That's where you’ll be talking with your client, identifying the first avatar you want to target, getting the messaging and the copy right. Depending on how much ad budget they have will depend on how quickly you're going to get the results to see if the ad is not working or if the landing page is not working as the conversion rate might be down.
As ad managers, we are very results-driven. It is up to us to get results for our clients. However, your client needs to make sure that they have an offer, product or service that their people want. Without ads, that's where we're going to be saying, this is your offer, product or service. Let's see how we can package it up with some great messaging and copy. Here are the audiences that we've tested before. We've run campaigns with other clients, and we know these audiences convert. So we'll start here, see what the ad data tells us, and then keep testing and revising.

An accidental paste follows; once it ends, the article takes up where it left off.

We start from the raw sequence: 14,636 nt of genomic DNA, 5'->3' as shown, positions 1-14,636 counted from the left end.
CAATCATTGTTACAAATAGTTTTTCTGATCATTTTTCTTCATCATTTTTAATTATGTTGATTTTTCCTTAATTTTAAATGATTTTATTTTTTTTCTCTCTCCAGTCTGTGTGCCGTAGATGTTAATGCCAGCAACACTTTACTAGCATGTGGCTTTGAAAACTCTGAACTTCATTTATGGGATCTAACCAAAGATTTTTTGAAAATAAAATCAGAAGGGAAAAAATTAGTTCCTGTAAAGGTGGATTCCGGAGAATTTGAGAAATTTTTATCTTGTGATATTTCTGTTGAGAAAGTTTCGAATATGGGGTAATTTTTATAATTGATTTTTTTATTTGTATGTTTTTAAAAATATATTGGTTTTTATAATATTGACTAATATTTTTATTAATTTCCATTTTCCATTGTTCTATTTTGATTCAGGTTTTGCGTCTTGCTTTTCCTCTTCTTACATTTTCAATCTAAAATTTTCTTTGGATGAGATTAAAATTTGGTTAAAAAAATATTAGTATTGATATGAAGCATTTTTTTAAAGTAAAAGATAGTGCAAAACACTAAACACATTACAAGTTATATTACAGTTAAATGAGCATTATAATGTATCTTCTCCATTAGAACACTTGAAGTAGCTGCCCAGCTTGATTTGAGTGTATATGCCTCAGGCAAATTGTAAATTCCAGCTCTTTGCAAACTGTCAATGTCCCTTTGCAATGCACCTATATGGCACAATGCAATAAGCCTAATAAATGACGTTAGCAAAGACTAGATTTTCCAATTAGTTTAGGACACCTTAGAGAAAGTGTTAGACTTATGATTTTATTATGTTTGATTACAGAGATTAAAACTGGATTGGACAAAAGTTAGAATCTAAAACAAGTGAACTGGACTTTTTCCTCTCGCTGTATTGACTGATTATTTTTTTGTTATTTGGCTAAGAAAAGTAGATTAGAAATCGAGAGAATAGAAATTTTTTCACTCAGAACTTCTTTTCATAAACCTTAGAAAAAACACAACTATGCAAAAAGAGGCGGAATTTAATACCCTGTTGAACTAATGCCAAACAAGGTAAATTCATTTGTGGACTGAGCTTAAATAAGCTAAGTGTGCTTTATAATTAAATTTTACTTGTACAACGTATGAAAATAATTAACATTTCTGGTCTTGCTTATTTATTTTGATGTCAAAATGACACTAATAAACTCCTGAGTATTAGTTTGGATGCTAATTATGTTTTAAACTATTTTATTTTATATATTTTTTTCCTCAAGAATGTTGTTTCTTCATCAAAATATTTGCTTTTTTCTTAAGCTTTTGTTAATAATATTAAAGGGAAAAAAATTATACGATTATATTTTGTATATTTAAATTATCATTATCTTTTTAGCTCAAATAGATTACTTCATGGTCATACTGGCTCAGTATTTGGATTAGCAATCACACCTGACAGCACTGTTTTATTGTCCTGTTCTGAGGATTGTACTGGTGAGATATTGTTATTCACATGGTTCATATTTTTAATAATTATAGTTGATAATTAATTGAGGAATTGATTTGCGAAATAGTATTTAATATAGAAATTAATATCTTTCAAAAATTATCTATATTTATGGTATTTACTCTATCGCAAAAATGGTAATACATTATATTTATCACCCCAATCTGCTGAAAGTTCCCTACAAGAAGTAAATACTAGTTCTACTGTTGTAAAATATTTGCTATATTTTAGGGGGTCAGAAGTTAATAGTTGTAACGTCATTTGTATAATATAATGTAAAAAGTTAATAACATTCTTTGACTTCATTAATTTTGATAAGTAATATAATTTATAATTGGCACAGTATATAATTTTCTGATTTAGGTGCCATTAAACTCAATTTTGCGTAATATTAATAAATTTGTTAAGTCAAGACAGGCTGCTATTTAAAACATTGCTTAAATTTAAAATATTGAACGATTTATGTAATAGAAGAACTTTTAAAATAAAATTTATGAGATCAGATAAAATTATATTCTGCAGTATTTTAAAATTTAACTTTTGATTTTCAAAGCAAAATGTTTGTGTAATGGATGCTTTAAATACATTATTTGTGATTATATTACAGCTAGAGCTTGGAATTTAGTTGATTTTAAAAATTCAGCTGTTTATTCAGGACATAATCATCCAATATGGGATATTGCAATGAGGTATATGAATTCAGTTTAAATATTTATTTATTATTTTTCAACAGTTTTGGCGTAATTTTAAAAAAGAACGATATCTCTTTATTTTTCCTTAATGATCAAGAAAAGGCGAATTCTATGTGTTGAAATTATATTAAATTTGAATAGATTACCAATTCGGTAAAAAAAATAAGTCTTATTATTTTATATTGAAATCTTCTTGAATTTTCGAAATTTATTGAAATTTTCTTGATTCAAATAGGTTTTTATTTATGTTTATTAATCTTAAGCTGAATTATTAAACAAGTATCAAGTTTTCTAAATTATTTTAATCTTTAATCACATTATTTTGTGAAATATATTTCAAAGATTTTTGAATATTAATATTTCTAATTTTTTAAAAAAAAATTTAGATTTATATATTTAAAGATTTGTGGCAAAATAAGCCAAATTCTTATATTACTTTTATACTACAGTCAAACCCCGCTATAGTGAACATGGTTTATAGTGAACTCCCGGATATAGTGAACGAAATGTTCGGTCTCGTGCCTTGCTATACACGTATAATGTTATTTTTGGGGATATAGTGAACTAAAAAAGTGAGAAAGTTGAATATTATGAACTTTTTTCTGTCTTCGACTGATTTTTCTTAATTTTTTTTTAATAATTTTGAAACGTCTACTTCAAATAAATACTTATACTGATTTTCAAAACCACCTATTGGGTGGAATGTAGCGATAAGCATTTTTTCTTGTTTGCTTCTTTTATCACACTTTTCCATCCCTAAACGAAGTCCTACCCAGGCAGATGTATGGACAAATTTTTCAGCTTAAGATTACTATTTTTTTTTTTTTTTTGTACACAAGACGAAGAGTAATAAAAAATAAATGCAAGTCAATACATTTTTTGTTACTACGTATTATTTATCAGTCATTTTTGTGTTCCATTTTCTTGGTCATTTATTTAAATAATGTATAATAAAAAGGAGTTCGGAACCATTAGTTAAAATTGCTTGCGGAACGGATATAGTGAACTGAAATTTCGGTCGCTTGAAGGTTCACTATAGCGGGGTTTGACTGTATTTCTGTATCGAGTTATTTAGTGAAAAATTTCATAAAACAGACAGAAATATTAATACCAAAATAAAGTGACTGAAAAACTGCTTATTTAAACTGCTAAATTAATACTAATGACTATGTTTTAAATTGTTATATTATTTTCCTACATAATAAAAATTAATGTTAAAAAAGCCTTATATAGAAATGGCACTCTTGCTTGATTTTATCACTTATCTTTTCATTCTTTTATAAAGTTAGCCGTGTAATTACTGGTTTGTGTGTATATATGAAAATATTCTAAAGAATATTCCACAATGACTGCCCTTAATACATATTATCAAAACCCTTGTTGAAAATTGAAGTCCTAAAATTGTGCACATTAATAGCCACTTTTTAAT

It's likely going to take a while. You're not going to hit it out of the park straight away if it's all brand new. You need to be working on various versions of copy and creative and testing different audiences. So that's where it's going to take a few months. It is your responsibility to be working with your client, to be dialing in that messaging, dialing in that copy for them based on what they know about their ideal client. How you can get that message and that offer out to the audiences on Facebook to get results, and then be interpreting the data to make informed decisions of what to test, try next and get that information back to your client.
When it comes to sales, for example, a live webinar where people are opting in, they're watching the webinar, go off to a sales page, and go through to book a call. So your job there is again to be driving quality traffic through, opting in for the webinar.